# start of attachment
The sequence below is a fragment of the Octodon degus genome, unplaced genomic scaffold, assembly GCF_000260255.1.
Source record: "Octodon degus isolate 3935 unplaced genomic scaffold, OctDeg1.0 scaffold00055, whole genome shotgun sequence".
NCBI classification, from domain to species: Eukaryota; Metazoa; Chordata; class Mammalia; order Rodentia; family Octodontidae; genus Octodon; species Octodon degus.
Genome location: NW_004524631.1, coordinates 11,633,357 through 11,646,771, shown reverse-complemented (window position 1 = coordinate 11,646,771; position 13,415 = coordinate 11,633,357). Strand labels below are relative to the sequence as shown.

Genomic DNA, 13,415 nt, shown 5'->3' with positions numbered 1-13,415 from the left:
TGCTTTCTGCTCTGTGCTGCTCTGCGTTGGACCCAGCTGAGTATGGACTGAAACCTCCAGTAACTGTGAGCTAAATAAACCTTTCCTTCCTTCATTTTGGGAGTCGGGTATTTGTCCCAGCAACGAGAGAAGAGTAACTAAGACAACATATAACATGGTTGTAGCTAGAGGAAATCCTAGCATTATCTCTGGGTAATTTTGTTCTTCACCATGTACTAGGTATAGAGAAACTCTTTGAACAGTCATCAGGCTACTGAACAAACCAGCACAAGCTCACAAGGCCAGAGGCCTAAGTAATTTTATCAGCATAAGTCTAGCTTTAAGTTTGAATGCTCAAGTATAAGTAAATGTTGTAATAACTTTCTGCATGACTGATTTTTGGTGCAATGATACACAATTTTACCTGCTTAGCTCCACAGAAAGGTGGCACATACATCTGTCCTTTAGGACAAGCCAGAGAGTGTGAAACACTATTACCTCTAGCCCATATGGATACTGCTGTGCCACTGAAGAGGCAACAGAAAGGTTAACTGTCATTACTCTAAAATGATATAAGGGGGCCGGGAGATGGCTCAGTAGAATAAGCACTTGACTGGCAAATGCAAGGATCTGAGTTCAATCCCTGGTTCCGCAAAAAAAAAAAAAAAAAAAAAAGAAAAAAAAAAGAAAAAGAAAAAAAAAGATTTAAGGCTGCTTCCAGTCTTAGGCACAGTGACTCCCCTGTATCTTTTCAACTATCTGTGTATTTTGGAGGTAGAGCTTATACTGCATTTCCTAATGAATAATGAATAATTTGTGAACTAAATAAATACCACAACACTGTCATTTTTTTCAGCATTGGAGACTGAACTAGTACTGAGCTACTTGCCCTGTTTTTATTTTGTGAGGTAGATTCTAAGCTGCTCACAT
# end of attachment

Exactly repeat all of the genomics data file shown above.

The sequence below is a fragment of the Octodon degus genome, unplaced genomic scaffold, assembly GCF_000260255.1.
Source record: "Octodon degus isolate 3935 unplaced genomic scaffold, OctDeg1.0 scaffold00055, whole genome shotgun sequence".
NCBI classification, from domain to species: Eukaryota; Metazoa; Chordata; class Mammalia; order Rodentia; family Octodontidae; genus Octodon; species Octodon degus.
Genome location: NW_004524631.1, coordinates 11,633,357 through 11,646,771, shown reverse-complemented (window position 1 = coordinate 11,646,771; position 13,415 = coordinate 11,633,357). Strand labels below are relative to the sequence as shown.

Genomic DNA, 13,415 nt, shown 5'->3' with positions numbered 1-13,415 from the left:
TGCTTTCTGCTCTGTGCTGCTCTGCGTTGGACCCAGCTGAGTATGGACTGAAACCTCCAGTAACTGTGAGCTAAATAAACCTTTCCTTCCTTCATTTTGGGAGTCGGGTATTTGTCCCAGCAACGAGAGAAGAGTAACTAAGACAACATATAACATGGTTGTAGCTAGAGGAAATCCTAGCATTATCTCTGGGTAATTTTGTTCTTCACCATGTACTAGGTATAGAGAAACTCTTTGAACAGTCATCAGGCTACTGAACAAACCAGCACAAGCTCACAAGGCCAGAGGCCTAAGTAATTTTATCAGCATAAGTCTAGCTTTAAGTTTGAATGCTCAAGTATAAGTAAATGTTGTAATAACTTTCTGCATGACTGATTTTTGGTGCAATGATACACAATTTTACCTGCTTAGCTCCACAGAAAGGTGGCACATACATCTGTCCTTTAGGACAAGCCAGAGAGTGTGAAACACTATTACCTCTAGCCCATATGGATACTGCTGTGCCACTGAAGAGGCAACAGAAAGGTTAACTGTCATTACTCTAAAATGATATAAGGGGGCCGGGAGATGGCTCAGTAGAATAAGCACTTGACTGGCAAATGCAAGGATCTGAGTTCAATCCCTGGTTCCGCAAAAAAAAAAAAAAAAAAAAAAGAAAAAAAAAAGAAAAAGAAAAAAAAAGATTTAAGGCTGCTTCCAGTCTTAGGCACAGTGACTCCCCTGTATCTTTTCAACTATCTGTGTATTTTGGAGGTAGAGCTTATACTGCATTTCCTAATGAATAATGAATAATTTGTGAACTAAATAAATACCACAACACTGTCATTTTTTTCAGCATTGGAGACTGAACTAGTACTGAGCTACTTGCCCTGTTTTTATTTTGTGAGGTAGATTCTAAGCTGCTCACAT